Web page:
How did that technological revolution impact the game of chess?

Okay, when I played Anatoly Karpov in 1985, for example, we played the matches, but then the next day, they’re gone, they’ve disappeared. I could take a risk in 1985 because I could play an opening even if I was not sure 100% it was correct — but it could be a surprise. Now this attitude has simply been eliminated because you have machines, you have computers, you just push the button and find out any information you need. There’s no more room for bluffs. Technology changed our ability to prepare for the game.

“You have to be more creative now. You have to upgrade your ammunition almost on a daily basis.”

You seem to have adapted well — you were the first chess player to start using a computer for your pre-game study, and you famously played a few games against an early IBM computer called Deep Blue in 1996.

The games against the IBM computer, I played with a blindfold because I had no information about Deep Blue, its past games and plays weren’t made available for me. I had to adjust to playing against an opponent that was not very sensitive to any psychological warfare. So the importance of preparation was really demonstrated… After that first match, what I learned was, well, if you can't beat them join them! I was the first one to use a chess database as well as a computer for my at-home preparation. And now today, you cannot imagine! Every important game played in any corner of the world of chess is known, it goes right on the Internet. Some people say it kills creativity. My view is the opposite! It enhances creativity because you have to be more creative now. You have to upgrade your ammunition almost on a daily basis.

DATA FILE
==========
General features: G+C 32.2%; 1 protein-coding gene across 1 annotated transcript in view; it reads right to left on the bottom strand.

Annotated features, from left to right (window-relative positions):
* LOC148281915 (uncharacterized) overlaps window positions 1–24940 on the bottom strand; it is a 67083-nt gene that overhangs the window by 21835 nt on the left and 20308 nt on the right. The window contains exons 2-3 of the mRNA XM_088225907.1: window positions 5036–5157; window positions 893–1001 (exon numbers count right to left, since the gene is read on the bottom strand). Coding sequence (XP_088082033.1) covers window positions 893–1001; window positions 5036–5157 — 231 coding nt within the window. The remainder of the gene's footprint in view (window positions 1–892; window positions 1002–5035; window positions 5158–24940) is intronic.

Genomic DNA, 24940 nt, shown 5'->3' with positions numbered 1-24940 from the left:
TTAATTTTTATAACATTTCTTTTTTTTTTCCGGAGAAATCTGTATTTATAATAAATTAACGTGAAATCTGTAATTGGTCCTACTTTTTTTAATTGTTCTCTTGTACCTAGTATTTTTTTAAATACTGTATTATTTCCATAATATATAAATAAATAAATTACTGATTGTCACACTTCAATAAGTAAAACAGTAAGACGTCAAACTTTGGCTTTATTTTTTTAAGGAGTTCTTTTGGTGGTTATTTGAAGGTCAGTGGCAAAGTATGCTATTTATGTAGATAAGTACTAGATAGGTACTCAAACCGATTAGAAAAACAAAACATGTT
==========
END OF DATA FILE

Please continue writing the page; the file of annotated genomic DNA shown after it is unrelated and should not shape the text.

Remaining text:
Does this continuing rise of technology concern or worry you?

Look, today, the difference between a chess engine that you can buy and install your computer, and Magnus Carlsen, the current world champion, is about the same as the difference between Usain Bolt and a Ferrari. There's no way you can compete against these machines, and I think it's actually quite amazing! We should look for humans working with machines rather than fighting them. For now, machines still need humans, and soon we will be playing the role of shepherds, nudging the flocks of intelligent algorithms in the right direction. But I think the outcome is inevitable: machines are always getting better, and at some point eventually they will dominate.